So, we now have rich Emirs and British subjects and charitable foundations giving us some of the journalism we can't afford and the international coverage not enough of us seem to want. We're good, right? Well, maybe yes and maybe no. And that's the third thing -- the biggest thing, the most important thing -- that the Al Jazeera/Current TV deal points out.
Every time someone steps up to invest in news content, there's a reason. Going back to the early days of television, the networks invested in news divisions in large part to justify their broadcast licenses to the government. With de-regulation in the 1980s, the regulatory reason for investing in TV news took a back seat and earning a reasonable operating income became more important. When audiences were growing, this wasn't too difficult; in recent years, it's become more of a challenge, which necessarily affects the news we see.
But the alternative business models also have their own reasons for investing in the news. Years ago, I was exploring the possibility of expanding on the partnership that we at ABC News had formed with the BBC. I remember having dinner with my counterpart to talk through the possibilities. At the end of a long dinner, after I'd laid out the ways we could improve our financial results by integrating our operations more, he looked at me and said, "Why, there's the problem. Our mission isn't really about making money." When I asked him what their mission was, he told me it was to "promote British values around the world."
This may or may not be how the BBC sees its mission today, but it shows how important it is to consider the source of your news. As much faith as I have in BBC reporting on news stories (its present unpleasantness to the contrary notwithstanding), I always know that a BBC report comes from a particular institution with a particular set of goals and priorities that could influence what they're telling me.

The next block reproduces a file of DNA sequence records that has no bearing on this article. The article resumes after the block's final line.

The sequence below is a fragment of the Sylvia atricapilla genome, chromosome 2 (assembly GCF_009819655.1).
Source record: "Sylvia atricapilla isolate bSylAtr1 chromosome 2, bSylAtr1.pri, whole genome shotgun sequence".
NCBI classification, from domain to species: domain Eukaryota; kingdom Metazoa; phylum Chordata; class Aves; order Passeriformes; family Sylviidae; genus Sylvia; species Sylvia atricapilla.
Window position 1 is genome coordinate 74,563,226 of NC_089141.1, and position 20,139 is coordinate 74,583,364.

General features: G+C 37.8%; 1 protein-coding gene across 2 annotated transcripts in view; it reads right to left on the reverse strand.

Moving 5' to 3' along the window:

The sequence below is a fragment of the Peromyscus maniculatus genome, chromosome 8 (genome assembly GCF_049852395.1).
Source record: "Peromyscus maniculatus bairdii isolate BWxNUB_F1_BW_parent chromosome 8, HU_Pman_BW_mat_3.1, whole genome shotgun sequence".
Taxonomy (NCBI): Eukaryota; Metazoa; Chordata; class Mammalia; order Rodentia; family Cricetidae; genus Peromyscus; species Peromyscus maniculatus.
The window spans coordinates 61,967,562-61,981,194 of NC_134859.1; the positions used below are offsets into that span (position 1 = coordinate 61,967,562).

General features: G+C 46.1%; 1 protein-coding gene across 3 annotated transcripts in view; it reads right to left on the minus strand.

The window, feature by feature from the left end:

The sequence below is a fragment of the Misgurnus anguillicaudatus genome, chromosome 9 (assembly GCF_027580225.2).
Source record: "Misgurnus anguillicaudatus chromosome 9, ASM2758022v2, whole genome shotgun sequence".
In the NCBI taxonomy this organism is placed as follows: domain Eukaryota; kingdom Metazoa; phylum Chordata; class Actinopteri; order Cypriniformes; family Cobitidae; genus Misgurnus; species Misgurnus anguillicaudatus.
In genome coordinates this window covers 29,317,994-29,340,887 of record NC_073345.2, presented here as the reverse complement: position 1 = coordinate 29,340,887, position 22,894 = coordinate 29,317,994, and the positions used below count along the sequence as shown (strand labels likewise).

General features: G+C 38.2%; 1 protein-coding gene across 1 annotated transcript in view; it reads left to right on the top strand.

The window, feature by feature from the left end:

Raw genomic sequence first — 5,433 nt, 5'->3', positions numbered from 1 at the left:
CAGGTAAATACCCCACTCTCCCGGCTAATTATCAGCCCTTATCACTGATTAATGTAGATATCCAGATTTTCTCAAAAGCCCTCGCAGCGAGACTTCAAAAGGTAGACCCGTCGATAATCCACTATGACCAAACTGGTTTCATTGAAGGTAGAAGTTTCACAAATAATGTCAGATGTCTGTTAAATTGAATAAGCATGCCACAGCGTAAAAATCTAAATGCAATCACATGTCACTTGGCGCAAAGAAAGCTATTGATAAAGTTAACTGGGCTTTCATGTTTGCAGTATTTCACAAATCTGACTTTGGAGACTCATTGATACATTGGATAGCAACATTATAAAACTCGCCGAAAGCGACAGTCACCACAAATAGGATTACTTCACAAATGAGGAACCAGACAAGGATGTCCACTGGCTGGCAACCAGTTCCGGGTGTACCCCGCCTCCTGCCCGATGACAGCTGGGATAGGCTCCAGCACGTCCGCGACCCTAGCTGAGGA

The same can be said of Al Jazeera. It was created by the Emir of Qatar as a news outlet based in Doha to concentrate on events on the Arabian peninsula and throughout the Arab world. It has always had more of an Arab viewpoint on world events than we get elsewhere. Those in the Bush administration and others criticized it for being too closely aligned with al Qaeda. On the other hand, more recently it has received a Polk award for its coverage of the Arab Spring and has been praised by Secretary of State Hillary Clinton for covering more "real news" than some of what she'd seen on American television. (Full disclosure: I made a deal with Al Jazeera in the build-up to the Iraq War in early 2003 for us to share video, which benefited ABC News in our war coverage.) As a U.S. executive from Al Jazeera has said, we'll need to judge the new channel by what they do. But we'd be foolish simply to ignore what we know about the parent company.
All of us will have to consider the source when we watch the new Al Jazeera America channel -- but that doesn't make it different from any other source of our news today. The new digital world has given us more sources for news and information than we could have imagined in the days when Peter Jennings ruled the evening newscast. With that choice comes great opportunity to be more and better informed. It also carries with it much greater responsibility: the responsibility for each of us to be our own editor, to judge for ourselves the truth of what we're being told.